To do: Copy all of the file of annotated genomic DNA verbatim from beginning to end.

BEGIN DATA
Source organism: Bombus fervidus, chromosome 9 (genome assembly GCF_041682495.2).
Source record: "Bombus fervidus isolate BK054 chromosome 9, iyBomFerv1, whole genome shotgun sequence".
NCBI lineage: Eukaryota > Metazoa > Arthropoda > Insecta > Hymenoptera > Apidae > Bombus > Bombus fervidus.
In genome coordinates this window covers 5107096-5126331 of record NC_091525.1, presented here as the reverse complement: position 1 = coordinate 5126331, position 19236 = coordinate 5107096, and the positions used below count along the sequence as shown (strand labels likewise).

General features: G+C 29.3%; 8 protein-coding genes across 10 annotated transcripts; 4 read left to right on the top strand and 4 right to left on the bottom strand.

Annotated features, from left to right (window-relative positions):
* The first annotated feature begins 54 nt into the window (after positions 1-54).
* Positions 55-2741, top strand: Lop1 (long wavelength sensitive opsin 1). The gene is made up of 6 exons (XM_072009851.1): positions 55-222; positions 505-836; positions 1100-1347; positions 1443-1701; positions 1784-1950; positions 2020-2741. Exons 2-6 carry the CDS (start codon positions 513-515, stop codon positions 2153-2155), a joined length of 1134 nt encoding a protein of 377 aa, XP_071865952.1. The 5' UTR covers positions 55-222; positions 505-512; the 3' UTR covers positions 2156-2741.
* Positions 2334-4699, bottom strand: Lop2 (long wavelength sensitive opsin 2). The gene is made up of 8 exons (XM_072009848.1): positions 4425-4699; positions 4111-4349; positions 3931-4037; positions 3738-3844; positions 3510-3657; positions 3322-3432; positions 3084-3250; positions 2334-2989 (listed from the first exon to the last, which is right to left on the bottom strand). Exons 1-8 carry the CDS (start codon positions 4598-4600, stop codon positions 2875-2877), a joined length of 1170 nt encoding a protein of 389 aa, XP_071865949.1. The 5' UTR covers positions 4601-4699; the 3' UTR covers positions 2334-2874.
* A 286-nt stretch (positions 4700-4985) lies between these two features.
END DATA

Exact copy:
Source organism: Bombus fervidus, chromosome 9 (genome assembly GCF_041682495.2).
Source record: "Bombus fervidus isolate BK054 chromosome 9, iyBomFerv1, whole genome shotgun sequence".
NCBI lineage: Eukaryota > Metazoa > Arthropoda > Insecta > Hymenoptera > Apidae > Bombus > Bombus fervidus.
In genome coordinates this window covers 5107096-5126331 of record NC_091525.1, presented here as the reverse complement: position 1 = coordinate 5126331, position 19236 = coordinate 5107096, and the positions used below count along the sequence as shown (strand labels likewise).

General features: G+C 29.3%; 8 protein-coding genes across 10 annotated transcripts; 4 read left to right on the top strand and 4 right to left on the bottom strand.

Annotated features, from left to right (window-relative positions):
* The first annotated feature begins 54 nt into the window (after positions 1-54).
* Positions 55-2741, top strand: Lop1 (long wavelength sensitive opsin 1). The gene is made up of 6 exons (XM_072009851.1): positions 55-222; positions 505-836; positions 1100-1347; positions 1443-1701; positions 1784-1950; positions 2020-2741. Exons 2-6 carry the CDS (start codon positions 513-515, stop codon positions 2153-2155), a joined length of 1134 nt encoding a protein of 377 aa, XP_071865952.1. The 5' UTR covers positions 55-222; positions 505-512; the 3' UTR covers positions 2156-2741.
* Positions 2334-4699, bottom strand: Lop2 (long wavelength sensitive opsin 2). The gene is made up of 8 exons (XM_072009848.1): positions 4425-4699; positions 4111-4349; positions 3931-4037; positions 3738-3844; positions 3510-3657; positions 3322-3432; positions 3084-3250; positions 2334-2989 (listed from the first exon to the last, which is right to left on the bottom strand). Exons 1-8 carry the CDS (start codon positions 4598-4600, stop codon positions 2875-2877), a joined length of 1170 nt encoding a protein of 389 aa, XP_071865949.1. The 5' UTR covers positions 4601-4699; the 3' UTR covers positions 2334-2874.
* A 286-nt stretch (positions 4700-4985) lies between these two features.